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Go Back   The Soviet Military Awards Page Forum > Soviet Awards Forums > Union Of Soviet Socialist Republics > Fake Alert! > Miscellaneous Questions

Miscellaneous Questions Anything else that doesn't fit into the Fake Alert Titles, Orders, Medals, or Documents sub-forums should be posted here.

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Old 09-04-2002, 12:11 PM   #1
Bill Dienna
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Could "original" Soviet awards still be made?

I recall hearing years ago that Communist east Germany, in need of "hard" western currency, had taken advantage of the desire of collectors for Third Reich material, and had assembled some of the original craftspeople to turn out very good copies of Third Reich insignia, in particular SS cufftitles. I never saw any proof of this, though.

However, recalling this story made me wonder about the possibility of the creation of Soviet awards by the current Russian government. Presumably the Moscow Mint still has the dies for any number of higher Soviet Orders and decorations. What would prevent the Russian government from producing (or reproducing) Soviet awards, with original dies and enameling techniques? They could be sent out of the country for quiet sale, with the result that a minimal investment of time and effort could generate a healthy bit of money. Even if this were done for no other purpose than, say, to provide operational funds for some of the activities of the Intelligence Service outside of Russia, it would still seem to be something that would be a profit-making venture.

Anyone think that there is a chance of this being done, or am I just being paranoid?
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Old 09-04-2002, 03:36 PM   #2
Kjetil Kvist
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Don't think so

We know that the russian mint from the emipre up to the soviet republic made minted coins from old dies for collectors. They are called novodels and is a area of collectors interest in it self. All the novodels made by the mint during the later years of the soviet republic is marked with an "H" (="N" for Novodel).

But I don't think that the russian mint would allow newer editions of soviet orders. Not unless they are very well marked, and probably only to replace orders on display in museums (I have never heard of any). Anyway any new production of any order would be very costly. An Alexander Nevskij would cost far more than "second hand" exaples is sold for (The gilding and enamel work is in itself very costly). I would beleive that this would be true for most other of the higher orders too: Suvorov, Kutuzov and the others. A Order of the Patriotic War would cost several times it's market value. The profits would be very slim and they would have risked their reputation.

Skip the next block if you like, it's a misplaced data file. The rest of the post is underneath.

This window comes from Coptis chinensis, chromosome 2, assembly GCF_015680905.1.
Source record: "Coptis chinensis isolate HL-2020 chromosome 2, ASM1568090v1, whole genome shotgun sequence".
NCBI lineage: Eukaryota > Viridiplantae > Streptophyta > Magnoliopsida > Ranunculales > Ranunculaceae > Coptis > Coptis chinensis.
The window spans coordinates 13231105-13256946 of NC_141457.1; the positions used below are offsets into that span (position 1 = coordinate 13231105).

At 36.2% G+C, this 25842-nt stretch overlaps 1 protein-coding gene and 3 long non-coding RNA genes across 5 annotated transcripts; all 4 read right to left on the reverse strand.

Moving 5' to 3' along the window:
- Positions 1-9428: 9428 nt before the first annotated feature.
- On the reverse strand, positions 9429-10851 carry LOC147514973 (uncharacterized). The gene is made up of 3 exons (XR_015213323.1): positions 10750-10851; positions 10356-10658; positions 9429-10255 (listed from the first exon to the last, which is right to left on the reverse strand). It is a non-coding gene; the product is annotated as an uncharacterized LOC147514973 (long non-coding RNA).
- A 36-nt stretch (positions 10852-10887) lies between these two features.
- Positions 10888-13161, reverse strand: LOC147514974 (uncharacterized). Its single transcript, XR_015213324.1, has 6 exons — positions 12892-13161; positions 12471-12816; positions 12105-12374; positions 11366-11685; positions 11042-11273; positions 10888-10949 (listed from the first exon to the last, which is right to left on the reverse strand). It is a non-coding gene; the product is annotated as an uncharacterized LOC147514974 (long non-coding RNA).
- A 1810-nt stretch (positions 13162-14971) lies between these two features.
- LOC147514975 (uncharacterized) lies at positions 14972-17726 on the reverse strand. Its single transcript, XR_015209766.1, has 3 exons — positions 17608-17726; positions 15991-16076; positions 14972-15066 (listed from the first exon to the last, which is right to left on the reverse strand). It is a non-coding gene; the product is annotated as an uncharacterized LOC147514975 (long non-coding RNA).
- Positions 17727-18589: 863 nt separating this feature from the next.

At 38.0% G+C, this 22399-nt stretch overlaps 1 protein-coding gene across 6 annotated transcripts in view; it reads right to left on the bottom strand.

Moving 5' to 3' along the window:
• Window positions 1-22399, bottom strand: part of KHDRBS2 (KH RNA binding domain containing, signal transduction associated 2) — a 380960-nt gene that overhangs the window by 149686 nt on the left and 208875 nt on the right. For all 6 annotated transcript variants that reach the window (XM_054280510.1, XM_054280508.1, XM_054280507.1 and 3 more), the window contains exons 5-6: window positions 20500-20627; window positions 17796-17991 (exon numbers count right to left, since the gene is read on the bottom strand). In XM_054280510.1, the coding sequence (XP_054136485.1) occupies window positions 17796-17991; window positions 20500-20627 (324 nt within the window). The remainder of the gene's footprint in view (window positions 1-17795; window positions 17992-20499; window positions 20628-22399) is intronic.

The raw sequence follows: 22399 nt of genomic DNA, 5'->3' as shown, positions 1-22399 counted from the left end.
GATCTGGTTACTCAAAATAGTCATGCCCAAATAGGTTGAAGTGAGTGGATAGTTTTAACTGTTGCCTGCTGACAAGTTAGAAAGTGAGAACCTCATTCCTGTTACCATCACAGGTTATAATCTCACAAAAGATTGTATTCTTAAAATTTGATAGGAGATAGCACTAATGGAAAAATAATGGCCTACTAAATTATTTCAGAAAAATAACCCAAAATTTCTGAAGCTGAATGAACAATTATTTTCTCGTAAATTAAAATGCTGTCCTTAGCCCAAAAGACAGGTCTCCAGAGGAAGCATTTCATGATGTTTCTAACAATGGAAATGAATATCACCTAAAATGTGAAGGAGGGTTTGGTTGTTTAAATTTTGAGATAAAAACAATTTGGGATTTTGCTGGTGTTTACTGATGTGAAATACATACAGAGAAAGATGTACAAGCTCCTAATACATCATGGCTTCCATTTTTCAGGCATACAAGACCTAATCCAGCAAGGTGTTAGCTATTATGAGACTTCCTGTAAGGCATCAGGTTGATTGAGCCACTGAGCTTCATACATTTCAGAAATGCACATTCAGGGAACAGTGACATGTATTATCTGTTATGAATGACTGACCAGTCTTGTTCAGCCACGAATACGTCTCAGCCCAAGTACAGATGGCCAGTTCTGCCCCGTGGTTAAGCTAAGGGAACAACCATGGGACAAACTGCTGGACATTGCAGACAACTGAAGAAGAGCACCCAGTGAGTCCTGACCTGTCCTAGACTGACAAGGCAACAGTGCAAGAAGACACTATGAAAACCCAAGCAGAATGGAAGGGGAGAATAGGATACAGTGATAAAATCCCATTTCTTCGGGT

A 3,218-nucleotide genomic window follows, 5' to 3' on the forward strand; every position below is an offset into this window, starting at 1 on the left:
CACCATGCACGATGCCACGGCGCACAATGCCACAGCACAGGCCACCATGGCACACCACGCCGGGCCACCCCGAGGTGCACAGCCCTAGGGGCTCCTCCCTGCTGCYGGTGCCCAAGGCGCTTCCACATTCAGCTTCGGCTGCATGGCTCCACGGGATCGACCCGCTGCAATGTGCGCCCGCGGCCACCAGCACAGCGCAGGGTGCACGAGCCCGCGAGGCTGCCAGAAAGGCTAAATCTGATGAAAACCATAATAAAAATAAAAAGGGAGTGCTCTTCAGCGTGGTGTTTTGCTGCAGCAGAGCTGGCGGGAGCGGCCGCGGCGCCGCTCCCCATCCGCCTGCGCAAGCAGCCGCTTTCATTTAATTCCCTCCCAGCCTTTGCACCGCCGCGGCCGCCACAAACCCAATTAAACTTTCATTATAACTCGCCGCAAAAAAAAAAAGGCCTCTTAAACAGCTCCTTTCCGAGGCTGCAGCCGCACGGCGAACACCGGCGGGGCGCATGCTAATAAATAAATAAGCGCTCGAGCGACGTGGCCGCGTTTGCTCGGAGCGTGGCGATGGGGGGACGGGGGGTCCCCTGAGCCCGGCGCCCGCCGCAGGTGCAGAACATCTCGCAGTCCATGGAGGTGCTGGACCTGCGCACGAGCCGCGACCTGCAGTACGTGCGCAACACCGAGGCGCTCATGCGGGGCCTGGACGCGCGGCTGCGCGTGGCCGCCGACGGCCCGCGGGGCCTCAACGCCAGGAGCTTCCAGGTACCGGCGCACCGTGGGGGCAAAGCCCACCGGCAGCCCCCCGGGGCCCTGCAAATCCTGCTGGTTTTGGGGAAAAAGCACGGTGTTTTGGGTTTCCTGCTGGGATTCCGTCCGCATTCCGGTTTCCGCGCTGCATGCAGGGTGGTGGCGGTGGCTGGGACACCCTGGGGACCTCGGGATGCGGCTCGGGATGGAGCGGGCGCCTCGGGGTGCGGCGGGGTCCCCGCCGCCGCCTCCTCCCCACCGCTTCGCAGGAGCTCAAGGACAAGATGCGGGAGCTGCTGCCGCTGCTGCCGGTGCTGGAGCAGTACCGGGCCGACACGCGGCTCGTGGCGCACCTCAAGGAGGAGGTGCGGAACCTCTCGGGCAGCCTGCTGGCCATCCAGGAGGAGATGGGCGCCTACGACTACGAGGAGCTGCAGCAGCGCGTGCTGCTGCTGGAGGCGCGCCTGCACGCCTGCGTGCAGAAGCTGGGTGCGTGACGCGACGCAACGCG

Forgeries is quite something else. But they should be detectable for experienced collectors.
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Old 09-09-2002, 12:12 PM   #3
Nota Bene
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Gentlemen,

The answer is a big NO, it's against the Russian law. Even copies that differ in size, design, or material, are illegal.

Alexei
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Old 10-28-2003, 08:01 PM   #4
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Russian rule of law - NOT!

Come on, Alexei!

It's against Russian law for Russian generals to sell AKs and other equipment, but they are still doing it to give themselves decent pensions. And it's against the law (and good sense) for Russian BB troops to sell weapons and ammo to the Chechens, but they are still doing it.

Can't you imagine a little informal night shift going on at the mint? You just need the key, a lookout, and the babushi to do the enamel.

One thing about long lasting distatorhips is that when they fall, it takes a very substantial time to re-eastblish the rule of law and in some cases, as in Latin America, it never fully develops. Spain is an example of real success within ten years, Russia is making progress, but success is not within its grasp quite yet.

Dr. Bob
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Old 10-28-2003, 09:06 PM   #5
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Dr. Bob,

The security in a Russian mint rivals any of the west!

It would take far too many people on the take to even consider this feat.

Rusty.
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Old 10-28-2003, 10:52 PM   #6
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Mint security

Rusty:

Must be the only secure place in the whole country. Their nukes certainly are not that safe.